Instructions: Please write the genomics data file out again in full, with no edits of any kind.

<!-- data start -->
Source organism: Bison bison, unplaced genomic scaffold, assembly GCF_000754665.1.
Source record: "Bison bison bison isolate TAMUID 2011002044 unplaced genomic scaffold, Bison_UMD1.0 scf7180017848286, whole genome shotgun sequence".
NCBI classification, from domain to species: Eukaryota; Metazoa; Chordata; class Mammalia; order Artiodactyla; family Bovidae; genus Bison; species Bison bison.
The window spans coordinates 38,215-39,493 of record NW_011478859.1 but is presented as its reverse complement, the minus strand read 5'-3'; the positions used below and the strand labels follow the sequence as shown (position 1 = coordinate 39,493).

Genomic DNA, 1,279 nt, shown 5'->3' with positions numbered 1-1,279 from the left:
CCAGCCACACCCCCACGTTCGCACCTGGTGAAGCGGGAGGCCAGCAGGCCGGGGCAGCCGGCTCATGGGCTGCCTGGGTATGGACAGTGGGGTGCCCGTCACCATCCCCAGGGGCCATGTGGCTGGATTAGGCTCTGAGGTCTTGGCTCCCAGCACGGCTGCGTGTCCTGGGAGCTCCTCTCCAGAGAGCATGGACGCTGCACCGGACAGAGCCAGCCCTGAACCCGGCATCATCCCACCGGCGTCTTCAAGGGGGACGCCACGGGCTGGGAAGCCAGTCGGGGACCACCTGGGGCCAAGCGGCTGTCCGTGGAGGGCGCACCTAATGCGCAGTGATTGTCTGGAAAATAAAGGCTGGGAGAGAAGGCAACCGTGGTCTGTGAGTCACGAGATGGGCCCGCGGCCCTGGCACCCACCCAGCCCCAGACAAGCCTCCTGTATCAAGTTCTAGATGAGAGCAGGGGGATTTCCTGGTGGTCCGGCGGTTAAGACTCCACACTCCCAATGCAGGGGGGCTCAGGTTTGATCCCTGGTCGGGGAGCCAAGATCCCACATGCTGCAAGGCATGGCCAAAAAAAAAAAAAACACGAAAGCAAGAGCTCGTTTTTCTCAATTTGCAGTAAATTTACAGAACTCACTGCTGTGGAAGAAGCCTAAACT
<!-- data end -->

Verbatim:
Source organism: Bison bison, unplaced genomic scaffold, assembly GCF_000754665.1.
Source record: "Bison bison bison isolate TAMUID 2011002044 unplaced genomic scaffold, Bison_UMD1.0 scf7180017848286, whole genome shotgun sequence".
NCBI classification, from domain to species: Eukaryota; Metazoa; Chordata; class Mammalia; order Artiodactyla; family Bovidae; genus Bison; species Bison bison.
The window spans coordinates 38,215-39,493 of record NW_011478859.1 but is presented as its reverse complement, the minus strand read 5'-3'; the positions used below and the strand labels follow the sequence as shown (position 1 = coordinate 39,493).

Genomic DNA, 1,279 nt, shown 5'->3' with positions numbered 1-1,279 from the left:
CCAGCCACACCCCCACGTTCGCACCTGGTGAAGCGGGAGGCCAGCAGGCCGGGGCAGCCGGCTCATGGGCTGCCTGGGTATGGACAGTGGGGTGCCCGTCACCATCCCCAGGGGCCATGTGGCTGGATTAGGCTCTGAGGTCTTGGCTCCCAGCACGGCTGCGTGTCCTGGGAGCTCCTCTCCAGAGAGCATGGACGCTGCACCGGACAGAGCCAGCCCTGAACCCGGCATCATCCCACCGGCGTCTTCAAGGGGGACGCCACGGGCTGGGAAGCCAGTCGGGGACCACCTGGGGCCAAGCGGCTGTCCGTGGAGGGCGCACCTAATGCGCAGTGATTGTCTGGAAAATAAAGGCTGGGAGAGAAGGCAACCGTGGTCTGTGAGTCACGAGATGGGCCCGCGGCCCTGGCACCCACCCAGCCCCAGACAAGCCTCCTGTATCAAGTTCTAGATGAGAGCAGGGGGATTTCCTGGTGGTCCGGCGGTTAAGACTCCACACTCCCAATGCAGGGGGGCTCAGGTTTGATCCCTGGTCGGGGAGCCAAGATCCCACATGCTGCAAGGCATGGCCAAAAAAAAAAAAAACACGAAAGCAAGAGCTCGTTTTTCTCAATTTGCAGTAAATTTACAGAACTCACTGCTGTGGAAGAAGCCTAAACT